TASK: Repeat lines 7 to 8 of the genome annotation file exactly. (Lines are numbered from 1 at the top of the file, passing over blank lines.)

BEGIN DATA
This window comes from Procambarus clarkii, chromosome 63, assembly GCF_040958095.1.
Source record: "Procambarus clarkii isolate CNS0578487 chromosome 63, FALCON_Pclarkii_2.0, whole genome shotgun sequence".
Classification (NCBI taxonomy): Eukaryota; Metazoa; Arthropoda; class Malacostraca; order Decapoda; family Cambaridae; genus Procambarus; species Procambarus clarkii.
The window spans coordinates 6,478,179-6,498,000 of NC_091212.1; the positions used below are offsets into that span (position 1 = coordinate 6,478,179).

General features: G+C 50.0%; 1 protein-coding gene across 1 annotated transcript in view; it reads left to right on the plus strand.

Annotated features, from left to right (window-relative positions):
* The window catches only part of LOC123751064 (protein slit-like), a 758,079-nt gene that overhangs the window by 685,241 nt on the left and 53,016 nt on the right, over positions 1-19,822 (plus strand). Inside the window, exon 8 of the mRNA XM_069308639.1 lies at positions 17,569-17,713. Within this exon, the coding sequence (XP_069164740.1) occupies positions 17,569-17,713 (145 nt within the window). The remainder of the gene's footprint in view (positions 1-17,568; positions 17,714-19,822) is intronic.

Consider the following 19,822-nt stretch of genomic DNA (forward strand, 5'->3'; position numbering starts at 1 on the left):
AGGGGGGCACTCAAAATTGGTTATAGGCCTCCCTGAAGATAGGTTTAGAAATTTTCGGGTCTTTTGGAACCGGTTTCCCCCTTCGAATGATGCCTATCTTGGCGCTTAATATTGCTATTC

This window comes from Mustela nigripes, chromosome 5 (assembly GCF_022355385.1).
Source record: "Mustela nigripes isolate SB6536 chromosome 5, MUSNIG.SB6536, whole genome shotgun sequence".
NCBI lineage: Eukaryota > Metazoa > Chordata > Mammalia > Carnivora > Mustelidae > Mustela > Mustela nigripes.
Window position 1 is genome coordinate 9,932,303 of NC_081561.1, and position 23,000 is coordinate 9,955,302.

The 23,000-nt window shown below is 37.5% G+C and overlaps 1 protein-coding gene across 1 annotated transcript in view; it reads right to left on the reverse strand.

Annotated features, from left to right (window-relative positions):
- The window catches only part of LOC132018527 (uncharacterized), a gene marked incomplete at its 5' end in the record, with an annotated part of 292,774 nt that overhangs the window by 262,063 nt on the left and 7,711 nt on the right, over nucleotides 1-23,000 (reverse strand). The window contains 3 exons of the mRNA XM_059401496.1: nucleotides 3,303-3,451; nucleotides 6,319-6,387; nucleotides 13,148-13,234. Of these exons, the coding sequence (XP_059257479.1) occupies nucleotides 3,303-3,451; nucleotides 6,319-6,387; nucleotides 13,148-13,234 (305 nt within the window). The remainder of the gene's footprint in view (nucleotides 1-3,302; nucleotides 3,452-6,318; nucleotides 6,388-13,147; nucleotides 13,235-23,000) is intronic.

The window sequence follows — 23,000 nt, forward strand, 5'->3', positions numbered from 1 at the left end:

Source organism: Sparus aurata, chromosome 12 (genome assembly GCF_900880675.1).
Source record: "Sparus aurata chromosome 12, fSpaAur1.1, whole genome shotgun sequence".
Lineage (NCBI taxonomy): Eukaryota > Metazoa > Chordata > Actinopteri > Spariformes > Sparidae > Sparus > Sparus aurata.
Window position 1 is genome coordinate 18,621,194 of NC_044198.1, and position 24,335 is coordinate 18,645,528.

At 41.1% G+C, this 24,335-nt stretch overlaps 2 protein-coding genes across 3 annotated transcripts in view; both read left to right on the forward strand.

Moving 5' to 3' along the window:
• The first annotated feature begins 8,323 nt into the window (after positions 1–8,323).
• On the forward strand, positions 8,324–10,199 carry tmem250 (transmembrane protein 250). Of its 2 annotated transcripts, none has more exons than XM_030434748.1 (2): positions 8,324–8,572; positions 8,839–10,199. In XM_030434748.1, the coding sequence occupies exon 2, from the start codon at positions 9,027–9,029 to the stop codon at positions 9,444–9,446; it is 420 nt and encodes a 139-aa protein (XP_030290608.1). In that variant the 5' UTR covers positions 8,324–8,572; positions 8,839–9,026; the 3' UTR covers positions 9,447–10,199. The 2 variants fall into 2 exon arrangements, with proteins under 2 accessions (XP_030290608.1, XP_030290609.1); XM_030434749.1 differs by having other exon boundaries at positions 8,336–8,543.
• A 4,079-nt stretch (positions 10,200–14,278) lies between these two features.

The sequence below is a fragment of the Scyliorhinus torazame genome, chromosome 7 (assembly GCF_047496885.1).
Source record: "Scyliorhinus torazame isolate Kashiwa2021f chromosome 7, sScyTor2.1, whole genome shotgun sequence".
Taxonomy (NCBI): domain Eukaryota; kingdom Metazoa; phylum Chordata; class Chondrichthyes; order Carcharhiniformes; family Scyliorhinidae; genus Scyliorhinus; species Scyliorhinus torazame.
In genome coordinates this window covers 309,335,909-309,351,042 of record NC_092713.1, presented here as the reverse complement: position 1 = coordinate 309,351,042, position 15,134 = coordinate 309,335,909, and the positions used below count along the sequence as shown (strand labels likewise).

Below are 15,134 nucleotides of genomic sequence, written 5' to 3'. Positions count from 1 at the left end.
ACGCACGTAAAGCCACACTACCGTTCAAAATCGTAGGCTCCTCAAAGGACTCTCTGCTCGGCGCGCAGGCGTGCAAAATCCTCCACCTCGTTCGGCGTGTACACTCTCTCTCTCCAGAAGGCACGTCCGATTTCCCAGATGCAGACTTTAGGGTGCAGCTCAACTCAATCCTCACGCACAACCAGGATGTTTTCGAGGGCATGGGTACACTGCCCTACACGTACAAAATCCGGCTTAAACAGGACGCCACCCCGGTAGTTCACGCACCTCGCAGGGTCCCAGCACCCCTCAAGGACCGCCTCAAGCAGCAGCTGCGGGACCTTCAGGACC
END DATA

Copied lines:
* The window catches only part of LOC123751064 (protein slit-like), a 758,079-nt gene that overhangs the window by 685,241 nt on the left and 53,016 nt on the right, over positions 1-19,822 (plus strand). Inside the window, exon 8 of the mRNA XM_069308639.1 lies at positions 17,569-17,713. Within this exon, the coding sequence (XP_069164740.1) occupies positions 17,569-17,713 (145 nt within the window). The remainder of the gene's footprint in view (positions 1-17,568; positions 17,714-19,822) is intronic.

Consider the following 19,822-nt stretch of genomic DNA (forward strand, 5'->3'; position numbering starts at 1 on the left):